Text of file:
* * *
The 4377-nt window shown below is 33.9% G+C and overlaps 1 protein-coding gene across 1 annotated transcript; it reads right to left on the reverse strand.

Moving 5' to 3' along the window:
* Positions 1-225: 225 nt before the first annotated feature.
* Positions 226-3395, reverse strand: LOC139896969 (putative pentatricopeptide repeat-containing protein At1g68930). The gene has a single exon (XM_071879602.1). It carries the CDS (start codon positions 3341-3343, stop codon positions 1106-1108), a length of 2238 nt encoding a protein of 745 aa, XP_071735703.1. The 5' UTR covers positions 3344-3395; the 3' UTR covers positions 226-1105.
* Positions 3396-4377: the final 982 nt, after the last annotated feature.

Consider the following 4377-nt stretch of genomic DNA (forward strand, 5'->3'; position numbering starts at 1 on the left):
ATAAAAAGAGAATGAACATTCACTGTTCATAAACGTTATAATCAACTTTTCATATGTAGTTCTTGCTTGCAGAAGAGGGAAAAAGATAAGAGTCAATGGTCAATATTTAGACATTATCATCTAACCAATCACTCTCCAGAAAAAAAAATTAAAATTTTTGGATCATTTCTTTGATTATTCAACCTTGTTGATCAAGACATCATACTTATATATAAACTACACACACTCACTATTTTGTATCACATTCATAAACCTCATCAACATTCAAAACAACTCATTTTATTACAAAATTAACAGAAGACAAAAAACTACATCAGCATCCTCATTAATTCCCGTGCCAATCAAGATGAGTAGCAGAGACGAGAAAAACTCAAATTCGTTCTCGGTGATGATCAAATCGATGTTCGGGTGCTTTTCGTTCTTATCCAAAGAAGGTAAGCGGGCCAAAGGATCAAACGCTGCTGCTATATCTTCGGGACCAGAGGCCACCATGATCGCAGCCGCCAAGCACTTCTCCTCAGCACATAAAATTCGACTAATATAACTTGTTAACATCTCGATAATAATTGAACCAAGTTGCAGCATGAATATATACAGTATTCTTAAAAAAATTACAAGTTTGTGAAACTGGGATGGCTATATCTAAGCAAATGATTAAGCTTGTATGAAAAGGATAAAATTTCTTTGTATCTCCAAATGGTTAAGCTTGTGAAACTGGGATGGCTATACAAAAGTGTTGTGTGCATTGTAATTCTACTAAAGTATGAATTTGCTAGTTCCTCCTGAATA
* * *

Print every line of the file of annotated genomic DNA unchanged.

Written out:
The 4377-nt window shown below is 33.9% G+C and overlaps 1 protein-coding gene across 1 annotated transcript; it reads right to left on the reverse strand.

Moving 5' to 3' along the window:
* Positions 1-225: 225 nt before the first annotated feature.
* Positions 226-3395, reverse strand: LOC139896969 (putative pentatricopeptide repeat-containing protein At1g68930). The gene has a single exon (XM_071879602.1). It carries the CDS (start codon positions 3341-3343, stop codon positions 1106-1108), a length of 2238 nt encoding a protein of 745 aa, XP_071735703.1. The 5' UTR covers positions 3344-3395; the 3' UTR covers positions 226-1105.
* Positions 3396-4377: the final 982 nt, after the last annotated feature.

Consider the following 4377-nt stretch of genomic DNA (forward strand, 5'->3'; position numbering starts at 1 on the left):
ATAAAAAGAGAATGAACATTCACTGTTCATAAACGTTATAATCAACTTTTCATATGTAGTTCTTGCTTGCAGAAGAGGGAAAAAGATAAGAGTCAATGGTCAATATTTAGACATTATCATCTAACCAATCACTCTCCAGAAAAAAAAATTAAAATTTTTGGATCATTTCTTTGATTATTCAACCTTGTTGATCAAGACATCATACTTATATATAAACTACACACACTCACTATTTTGTATCACATTCATAAACCTCATCAACATTCAAAACAACTCATTTTATTACAAAATTAACAGAAGACAAAAAACTACATCAGCATCCTCATTAATTCCCGTGCCAATCAAGATGAGTAGCAGAGACGAGAAAAACTCAAATTCGTTCTCGGTGATGATCAAATCGATGTTCGGGTGCTTTTCGTTCTTATCCAAAGAAGGTAAGCGGGCCAAAGGATCAAACGCTGCTGCTATATCTTCGGGACCAGAGGCCACCATGATCGCAGCCGCCAAGCACTTCTCCTCAGCACATAAAATTCGACTAATATAACTTGTTAACATCTCGATAATAATTGAACCAAGTTGCAGCATGAATATATACAGTATTCTTAAAAAAATTACAAGTTTGTGAAACTGGGATGGCTATATCTAAGCAAATGATTAAGCTTGTATGAAAAGGATAAAATTTCTTTGTATCTCCAAATGGTTAAGCTTGTGAAACTGGGATGGCTATACAAAAGTGTTGTGTGCATTGTAATTCTACTAAAGTATGAATTTGCTAGTTCCTCCTGAATA